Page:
Stem Cells: Myth or Magic in Treatment for Knee Arthritis?

Nikita Vischer, M.D.
One of the most frequent topics that my patients with knee arthritis at Northern Colorado Orthopedic Associates want to discuss is stem cell therapy. Stem cells are readily available for the treatment of osteoarthritis of the knee, but do they work? Osteoarthritis, also known as degenerative joint disease is the destruction of the cartilage or smooth gliding surface on the ends of the bones where they come together to form joints. Stem cells are a part of regenerative medicine, an area of medicine that attempts to restore function and structure of damaged tissues and organs. Stem cells are cells with the potential to develop into many different cells in the body including muscle cells, blood cells and others. Therefore, stem cells can serve as a repair system in the body. Adult stem cells are found in many organs and tissues but are generally either taken from adipose (fat tissue) or bone marrow from the iliac (pelvic) bone. Your own body’s stem cells are obtained and then injected back into the knee joint to stimulate the body to repair and replace damaged tissue.
Unfortunately, according to Anthony Romeo, M.D. in Orthopedicstoday Jun 2017, there is a lack of scientific evidence to show that stem cells are effective and there are no treatments today that can regenerate cartilage to resurface an arthritic joint. Furthermore, research studies on stem cells often do not include enough patients to show reliable results and the results vary from study to study. An article reviewing stem cell therapy in 2017 Stem Cell International agrees that there is no available treatment for stopping the joint destruction of osteoarthritis and any benefit occurs from a decrease in symptoms which is probably a result of reducing inflammation (https://doi.org/10.1155/2017/2638305).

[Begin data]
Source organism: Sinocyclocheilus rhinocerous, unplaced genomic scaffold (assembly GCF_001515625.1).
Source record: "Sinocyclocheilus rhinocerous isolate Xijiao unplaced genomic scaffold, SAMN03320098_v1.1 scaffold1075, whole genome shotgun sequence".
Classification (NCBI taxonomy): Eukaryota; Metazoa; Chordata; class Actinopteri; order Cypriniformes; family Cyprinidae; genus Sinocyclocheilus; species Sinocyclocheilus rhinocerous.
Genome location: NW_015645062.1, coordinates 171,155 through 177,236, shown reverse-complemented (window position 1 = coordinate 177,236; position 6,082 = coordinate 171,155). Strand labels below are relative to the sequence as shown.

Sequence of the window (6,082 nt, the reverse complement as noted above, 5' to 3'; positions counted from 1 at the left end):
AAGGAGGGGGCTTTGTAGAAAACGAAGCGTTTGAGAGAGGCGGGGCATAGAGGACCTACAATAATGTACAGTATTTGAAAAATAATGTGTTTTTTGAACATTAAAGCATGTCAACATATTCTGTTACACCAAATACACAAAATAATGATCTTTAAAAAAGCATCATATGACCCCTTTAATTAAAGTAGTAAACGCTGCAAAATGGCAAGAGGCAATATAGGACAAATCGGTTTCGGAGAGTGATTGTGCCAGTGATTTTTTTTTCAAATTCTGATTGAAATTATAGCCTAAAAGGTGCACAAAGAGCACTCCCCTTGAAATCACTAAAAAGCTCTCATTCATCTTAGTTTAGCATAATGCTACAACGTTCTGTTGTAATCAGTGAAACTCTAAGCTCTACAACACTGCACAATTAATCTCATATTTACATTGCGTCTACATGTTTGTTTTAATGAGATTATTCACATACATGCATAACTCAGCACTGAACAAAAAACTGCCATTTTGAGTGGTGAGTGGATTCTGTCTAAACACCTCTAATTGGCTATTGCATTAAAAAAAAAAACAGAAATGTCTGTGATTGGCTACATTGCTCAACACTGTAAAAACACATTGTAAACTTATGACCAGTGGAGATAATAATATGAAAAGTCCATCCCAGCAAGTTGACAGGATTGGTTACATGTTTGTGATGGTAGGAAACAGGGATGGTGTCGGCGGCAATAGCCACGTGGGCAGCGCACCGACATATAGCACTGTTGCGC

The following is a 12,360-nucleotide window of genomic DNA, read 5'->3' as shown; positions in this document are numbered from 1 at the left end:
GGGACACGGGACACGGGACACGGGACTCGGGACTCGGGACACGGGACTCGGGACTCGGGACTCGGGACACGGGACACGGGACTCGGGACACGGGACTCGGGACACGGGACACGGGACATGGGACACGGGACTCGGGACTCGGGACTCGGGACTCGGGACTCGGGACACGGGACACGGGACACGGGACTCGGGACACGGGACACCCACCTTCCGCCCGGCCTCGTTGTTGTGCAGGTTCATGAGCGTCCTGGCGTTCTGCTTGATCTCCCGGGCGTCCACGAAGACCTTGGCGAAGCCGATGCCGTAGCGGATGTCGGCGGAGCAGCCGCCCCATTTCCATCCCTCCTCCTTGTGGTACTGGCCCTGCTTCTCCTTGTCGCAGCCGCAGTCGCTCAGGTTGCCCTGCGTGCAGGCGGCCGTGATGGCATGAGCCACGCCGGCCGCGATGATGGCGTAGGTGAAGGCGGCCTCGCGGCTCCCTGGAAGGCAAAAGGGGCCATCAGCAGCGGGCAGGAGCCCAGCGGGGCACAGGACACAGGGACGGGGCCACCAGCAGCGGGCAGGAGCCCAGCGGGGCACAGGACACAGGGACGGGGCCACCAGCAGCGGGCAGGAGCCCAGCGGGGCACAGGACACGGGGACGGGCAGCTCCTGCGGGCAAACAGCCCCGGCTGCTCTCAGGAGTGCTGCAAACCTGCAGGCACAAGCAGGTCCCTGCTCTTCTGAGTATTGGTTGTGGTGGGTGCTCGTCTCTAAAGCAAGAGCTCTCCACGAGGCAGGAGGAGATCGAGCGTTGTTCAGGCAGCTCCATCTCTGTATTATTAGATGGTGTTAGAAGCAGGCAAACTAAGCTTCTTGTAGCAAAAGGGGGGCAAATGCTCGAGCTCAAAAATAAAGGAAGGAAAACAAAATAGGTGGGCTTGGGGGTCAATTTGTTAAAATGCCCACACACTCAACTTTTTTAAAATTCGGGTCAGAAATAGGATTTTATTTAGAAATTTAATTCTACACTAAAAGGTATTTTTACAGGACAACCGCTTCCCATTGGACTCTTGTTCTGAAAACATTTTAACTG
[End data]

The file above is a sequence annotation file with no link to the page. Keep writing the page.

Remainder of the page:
In conclusion, at this time the treatment of osteoarthritis in the knee is a myth. Stem cells do not cure osteoarthritis of the knee. There is no consistent scientific evidence that stem cells offer symptom relief. Since the FDA has not approved stem cells for the treatment of osteoarthritis of the knee, health insurances will not cover the treatment resulting in high fees to the patient.

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